"Even competitive, for-profit enterprises are mired in patronage and nepotism." — Andrew Wagner
He’s not just talking about political corruption. Wagner insists that “even competitive, for-profit enterprises are mired in patronage and nepotism.” Economists call this the principal-agent problem, in which decision makers within a company have individual goals that can conflict with the company’s overall goals, including profitability.
But private enterprise already contains a mechanism for punishing such behavior. As long as the company’s owners retain the ability to hire and fire the managers, there’s a constant pressure on management to limit the sort of mire Wagner has in mind. Madison tried to build similar checks into the structure of the US government, but while a division of power may slow the centralization of authority, the incentives faced by politicians and bureaucrats are fundamentally different from those faced by people in business (even though, paradoxically, business gets most of the bad press).
As Freeman writer Fred Smith notes,
The problem with trying to adapt business-like incentives to a government agency’s overall focus is … government. Government cannot utilize market mechanisms because it is a monopoly by definition, and that creates incentives unique to State actors. In government the distortion is built in.
But what if we could replace the state’s unique incentives with straightforward rules? That’s the promise of Wagner’s DAOs: achieving the Lockean vision with Madisonian angels.
Taking Out the Middle Man
If two people voluntarily agree to an exchange, why allow a third party to intercede?
Once upon a time, central records and central courts seemed necessary to enforce contracts and mediate disputes, but we are on the verge of a technological era that allows the services of governance to be digital — and completely independent of the state.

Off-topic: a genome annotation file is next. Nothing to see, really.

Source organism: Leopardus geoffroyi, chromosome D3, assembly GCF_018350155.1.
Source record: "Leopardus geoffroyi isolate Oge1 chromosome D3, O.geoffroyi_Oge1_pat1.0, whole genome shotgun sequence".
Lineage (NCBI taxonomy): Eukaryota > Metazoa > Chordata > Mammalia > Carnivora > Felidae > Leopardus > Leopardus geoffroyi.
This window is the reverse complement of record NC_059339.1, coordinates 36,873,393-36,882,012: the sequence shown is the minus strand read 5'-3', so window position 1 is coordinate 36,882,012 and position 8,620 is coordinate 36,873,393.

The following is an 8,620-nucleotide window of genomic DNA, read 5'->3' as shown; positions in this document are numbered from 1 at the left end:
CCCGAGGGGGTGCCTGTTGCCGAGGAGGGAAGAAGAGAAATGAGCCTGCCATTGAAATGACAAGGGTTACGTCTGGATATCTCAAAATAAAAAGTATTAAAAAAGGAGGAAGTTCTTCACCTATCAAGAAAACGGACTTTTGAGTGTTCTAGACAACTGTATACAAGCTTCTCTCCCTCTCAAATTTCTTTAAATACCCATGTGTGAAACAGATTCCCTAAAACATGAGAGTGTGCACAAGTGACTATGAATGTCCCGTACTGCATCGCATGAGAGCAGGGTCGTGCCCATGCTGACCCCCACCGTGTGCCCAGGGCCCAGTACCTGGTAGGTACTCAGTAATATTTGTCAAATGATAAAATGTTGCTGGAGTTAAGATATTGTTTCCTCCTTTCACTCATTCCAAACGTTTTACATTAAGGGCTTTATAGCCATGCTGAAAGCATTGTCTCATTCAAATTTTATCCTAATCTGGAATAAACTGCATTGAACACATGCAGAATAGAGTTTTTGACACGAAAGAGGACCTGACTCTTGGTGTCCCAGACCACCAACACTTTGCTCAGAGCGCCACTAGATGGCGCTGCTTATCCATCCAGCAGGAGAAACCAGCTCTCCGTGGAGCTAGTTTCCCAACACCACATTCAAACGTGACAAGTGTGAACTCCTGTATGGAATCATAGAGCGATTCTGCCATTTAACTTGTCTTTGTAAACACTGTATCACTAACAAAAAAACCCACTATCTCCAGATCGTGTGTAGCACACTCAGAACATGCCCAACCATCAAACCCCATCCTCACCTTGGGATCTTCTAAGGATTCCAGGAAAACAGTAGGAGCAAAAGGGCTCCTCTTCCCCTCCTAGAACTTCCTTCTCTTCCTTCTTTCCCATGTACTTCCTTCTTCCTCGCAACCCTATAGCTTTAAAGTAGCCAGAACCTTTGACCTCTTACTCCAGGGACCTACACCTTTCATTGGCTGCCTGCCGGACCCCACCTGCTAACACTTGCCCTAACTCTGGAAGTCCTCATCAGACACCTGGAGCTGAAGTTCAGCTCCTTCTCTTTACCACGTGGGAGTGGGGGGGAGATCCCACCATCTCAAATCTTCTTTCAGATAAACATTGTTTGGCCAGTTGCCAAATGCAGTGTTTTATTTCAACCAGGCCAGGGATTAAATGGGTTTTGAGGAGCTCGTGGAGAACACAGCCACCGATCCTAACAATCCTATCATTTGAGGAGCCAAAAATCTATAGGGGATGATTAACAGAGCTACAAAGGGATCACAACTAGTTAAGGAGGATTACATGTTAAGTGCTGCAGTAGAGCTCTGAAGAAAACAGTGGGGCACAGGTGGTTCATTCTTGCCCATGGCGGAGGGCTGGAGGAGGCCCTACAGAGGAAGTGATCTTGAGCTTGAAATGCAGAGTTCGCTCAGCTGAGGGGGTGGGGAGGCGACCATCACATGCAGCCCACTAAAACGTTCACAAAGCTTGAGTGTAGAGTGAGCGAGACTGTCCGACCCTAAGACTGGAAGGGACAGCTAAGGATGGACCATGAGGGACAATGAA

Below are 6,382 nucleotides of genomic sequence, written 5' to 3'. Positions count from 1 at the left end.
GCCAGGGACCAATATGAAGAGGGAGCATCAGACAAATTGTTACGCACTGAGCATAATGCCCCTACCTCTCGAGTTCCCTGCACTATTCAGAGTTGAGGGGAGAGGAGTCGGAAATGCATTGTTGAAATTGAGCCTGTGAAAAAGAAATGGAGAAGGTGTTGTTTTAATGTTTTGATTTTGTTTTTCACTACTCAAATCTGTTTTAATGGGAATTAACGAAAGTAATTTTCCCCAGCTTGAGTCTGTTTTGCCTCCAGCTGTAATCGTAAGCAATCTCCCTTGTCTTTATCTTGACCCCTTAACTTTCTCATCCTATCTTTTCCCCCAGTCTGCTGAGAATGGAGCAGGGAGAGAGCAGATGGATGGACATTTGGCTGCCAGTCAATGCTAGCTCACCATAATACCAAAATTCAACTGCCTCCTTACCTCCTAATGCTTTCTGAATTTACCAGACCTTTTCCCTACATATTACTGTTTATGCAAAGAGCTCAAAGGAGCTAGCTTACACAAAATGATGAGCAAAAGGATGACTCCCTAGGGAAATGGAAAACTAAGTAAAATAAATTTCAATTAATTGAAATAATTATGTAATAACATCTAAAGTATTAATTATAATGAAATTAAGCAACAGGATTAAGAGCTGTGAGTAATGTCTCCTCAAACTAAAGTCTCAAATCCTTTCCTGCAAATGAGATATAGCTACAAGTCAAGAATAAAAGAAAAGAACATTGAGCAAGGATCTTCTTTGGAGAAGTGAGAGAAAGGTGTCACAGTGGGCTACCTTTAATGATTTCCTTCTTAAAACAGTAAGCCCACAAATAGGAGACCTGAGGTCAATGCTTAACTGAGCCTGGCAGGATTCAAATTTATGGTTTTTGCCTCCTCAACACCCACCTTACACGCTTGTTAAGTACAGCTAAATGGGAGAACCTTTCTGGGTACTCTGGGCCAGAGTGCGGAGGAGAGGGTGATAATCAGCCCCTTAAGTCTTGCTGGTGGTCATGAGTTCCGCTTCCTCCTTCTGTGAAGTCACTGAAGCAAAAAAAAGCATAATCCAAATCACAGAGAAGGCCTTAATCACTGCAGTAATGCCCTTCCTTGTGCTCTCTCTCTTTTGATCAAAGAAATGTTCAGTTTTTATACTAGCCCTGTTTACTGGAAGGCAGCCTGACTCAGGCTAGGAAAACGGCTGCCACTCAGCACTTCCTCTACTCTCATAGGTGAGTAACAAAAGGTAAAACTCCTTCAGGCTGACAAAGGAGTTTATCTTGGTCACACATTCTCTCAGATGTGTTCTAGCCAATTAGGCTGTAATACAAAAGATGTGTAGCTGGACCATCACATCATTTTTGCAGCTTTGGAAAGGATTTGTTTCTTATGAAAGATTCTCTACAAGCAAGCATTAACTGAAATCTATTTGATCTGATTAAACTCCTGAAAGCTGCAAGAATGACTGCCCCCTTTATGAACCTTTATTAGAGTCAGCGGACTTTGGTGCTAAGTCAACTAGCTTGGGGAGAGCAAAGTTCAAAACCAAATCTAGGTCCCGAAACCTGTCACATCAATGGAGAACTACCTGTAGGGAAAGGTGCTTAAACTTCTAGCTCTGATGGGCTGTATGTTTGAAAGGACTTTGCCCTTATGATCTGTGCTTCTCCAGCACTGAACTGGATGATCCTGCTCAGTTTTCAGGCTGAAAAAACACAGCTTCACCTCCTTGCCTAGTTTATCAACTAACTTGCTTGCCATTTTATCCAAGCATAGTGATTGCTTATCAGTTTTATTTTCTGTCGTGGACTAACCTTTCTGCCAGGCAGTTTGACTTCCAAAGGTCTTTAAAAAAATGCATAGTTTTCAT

Even if scrupulous software can supplant corruptible mortals, however, we have only addressed half of Madison’s concern. The blockchain may allow digital angels to prevail over human government, but what of devilry among the citizens?
Cryptocurrency and other digital technologies are already making it easier to circumvent many of the state’s prohibitions. Think of markets for sex and drugs. Those may be victimless crimes — what philosopher Robert Nozick called “capitalist acts between consenting adults” — but what about real crimes? What if two people negotiate an agreement to violate a third person’s rights, as with contract murders or the fencing of stolen goods?
The Waning State
Blockchain technology by itself cannot replace all that we associate with government. Autonomous digital services will be able to enforce contracts, keep records, and facilitate financial exchange, but they can’t protect you from aggression. In the short term, they may prove to be the technology of the night-watchman state, reducing the government’s monopoly to the direct protection of people and their property.
Humans will still have to provide security and defense. Whether or not those humans will work for the government — and how much competition they’ll have — is an open question.
But all the extra activities of the nanny state could wane in a world where DAOs, the blockchain, and reputation markets allow peaceful people to make voluntary arrangements to improve each other’s lives.
That sort of automation won’t replace humans in everything we do, and it won’t put us all out of work. It will allow us to focus on providing services that really do count as services, not bureaucratic make-work or the busybody interventions we now suffer from the public sector.
The revolution in governance won’t happen through the political process, and it won’t look like political reform.
Wagner’s emphasis on the private sector, however, serves an important purpose. The revolution in governance won’t happen through the political process, and it won’t look like political reform. Its human beneficiaries won’t even necessarily see it happening. As private digital organizations outcompete the old-fashioned variety, we will simply rely ever less on human governance.
As digital technology makes it easier for strangers to trust each other in the pursuit of mutual gain, and makes it ever more straightforward to avoid or ignore interference from the strangers we don’t trust, Madison’s formulation could come to seem as quaint as the human republic that the Federalist Papers helped to create.